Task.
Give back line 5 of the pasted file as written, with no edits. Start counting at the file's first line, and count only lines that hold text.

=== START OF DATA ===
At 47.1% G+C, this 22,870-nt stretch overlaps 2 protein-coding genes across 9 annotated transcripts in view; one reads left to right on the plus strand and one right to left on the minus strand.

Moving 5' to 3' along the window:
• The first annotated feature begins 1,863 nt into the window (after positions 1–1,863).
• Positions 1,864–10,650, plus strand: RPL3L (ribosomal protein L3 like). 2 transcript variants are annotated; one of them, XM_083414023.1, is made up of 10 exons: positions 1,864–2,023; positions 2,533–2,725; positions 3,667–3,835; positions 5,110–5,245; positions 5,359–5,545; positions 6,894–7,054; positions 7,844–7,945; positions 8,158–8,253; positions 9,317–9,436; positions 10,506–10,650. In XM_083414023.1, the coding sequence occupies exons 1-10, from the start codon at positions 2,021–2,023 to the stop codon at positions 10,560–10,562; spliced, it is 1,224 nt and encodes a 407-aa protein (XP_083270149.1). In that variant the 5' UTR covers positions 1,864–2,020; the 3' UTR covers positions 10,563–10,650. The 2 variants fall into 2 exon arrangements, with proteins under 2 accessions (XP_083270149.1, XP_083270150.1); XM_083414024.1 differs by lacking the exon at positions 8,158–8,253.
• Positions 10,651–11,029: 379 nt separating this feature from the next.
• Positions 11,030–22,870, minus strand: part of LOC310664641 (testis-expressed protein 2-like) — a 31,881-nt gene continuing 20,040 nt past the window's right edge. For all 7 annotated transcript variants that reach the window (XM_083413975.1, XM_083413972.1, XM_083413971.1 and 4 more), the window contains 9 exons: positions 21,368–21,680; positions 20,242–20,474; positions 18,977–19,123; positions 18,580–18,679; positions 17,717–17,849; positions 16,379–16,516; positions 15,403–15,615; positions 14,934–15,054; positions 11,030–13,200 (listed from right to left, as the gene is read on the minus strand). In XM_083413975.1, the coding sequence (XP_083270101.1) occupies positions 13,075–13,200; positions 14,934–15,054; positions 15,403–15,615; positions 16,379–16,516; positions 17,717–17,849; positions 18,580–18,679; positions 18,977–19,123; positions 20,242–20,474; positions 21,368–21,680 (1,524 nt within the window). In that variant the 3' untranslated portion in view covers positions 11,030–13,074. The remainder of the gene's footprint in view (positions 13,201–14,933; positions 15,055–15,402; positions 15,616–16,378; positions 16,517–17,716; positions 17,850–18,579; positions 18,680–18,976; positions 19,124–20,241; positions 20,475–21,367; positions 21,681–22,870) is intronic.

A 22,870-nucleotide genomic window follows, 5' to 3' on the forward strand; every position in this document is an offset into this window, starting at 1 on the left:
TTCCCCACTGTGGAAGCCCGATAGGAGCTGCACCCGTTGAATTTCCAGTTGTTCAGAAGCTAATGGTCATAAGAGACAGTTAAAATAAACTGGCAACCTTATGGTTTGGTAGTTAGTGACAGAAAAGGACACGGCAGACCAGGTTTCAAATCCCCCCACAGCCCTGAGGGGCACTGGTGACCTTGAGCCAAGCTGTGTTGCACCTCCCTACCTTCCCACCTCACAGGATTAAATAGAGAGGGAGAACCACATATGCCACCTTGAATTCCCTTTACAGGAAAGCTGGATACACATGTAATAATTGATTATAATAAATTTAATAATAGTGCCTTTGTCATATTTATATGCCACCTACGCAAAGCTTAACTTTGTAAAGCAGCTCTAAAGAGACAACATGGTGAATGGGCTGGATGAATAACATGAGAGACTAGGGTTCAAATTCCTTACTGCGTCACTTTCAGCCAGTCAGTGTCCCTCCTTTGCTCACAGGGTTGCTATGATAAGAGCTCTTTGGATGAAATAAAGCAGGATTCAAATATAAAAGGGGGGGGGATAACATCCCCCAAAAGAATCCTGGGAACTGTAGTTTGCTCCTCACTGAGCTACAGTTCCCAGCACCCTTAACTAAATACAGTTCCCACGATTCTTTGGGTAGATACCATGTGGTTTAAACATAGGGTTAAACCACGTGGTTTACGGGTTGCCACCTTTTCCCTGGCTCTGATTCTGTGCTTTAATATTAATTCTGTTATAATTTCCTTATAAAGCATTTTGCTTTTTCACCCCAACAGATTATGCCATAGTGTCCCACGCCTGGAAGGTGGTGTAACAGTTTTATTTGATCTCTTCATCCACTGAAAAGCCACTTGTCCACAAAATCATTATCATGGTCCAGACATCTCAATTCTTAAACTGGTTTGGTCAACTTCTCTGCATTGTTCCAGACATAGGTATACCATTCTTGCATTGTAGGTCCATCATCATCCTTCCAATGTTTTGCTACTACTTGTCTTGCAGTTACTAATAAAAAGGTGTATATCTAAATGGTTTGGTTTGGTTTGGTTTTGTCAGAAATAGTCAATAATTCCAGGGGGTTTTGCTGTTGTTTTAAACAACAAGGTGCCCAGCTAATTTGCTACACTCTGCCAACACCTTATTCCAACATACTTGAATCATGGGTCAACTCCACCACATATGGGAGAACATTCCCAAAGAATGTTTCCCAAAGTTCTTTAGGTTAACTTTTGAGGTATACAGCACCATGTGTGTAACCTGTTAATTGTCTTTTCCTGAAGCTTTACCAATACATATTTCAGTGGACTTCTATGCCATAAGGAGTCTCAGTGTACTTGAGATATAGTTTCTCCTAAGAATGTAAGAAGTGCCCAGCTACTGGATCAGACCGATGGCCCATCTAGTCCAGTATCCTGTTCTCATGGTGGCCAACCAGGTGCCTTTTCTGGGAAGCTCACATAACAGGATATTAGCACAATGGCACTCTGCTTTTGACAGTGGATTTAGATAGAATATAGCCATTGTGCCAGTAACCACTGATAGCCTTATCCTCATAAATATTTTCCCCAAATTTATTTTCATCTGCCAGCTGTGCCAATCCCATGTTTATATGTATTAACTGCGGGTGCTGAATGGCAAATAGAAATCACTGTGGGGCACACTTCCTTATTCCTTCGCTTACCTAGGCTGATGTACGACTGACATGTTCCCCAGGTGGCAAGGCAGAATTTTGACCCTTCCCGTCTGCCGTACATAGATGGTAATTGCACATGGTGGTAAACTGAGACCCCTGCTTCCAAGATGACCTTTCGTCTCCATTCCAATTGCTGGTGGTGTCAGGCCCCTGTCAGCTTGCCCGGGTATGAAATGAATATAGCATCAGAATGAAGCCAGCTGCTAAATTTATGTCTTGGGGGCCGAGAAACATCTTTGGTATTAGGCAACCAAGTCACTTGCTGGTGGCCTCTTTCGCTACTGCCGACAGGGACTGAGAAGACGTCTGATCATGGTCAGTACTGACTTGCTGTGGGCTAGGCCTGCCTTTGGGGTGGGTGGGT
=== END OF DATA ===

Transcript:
• Positions 10,651–11,029: 379 nt separating this feature from the next.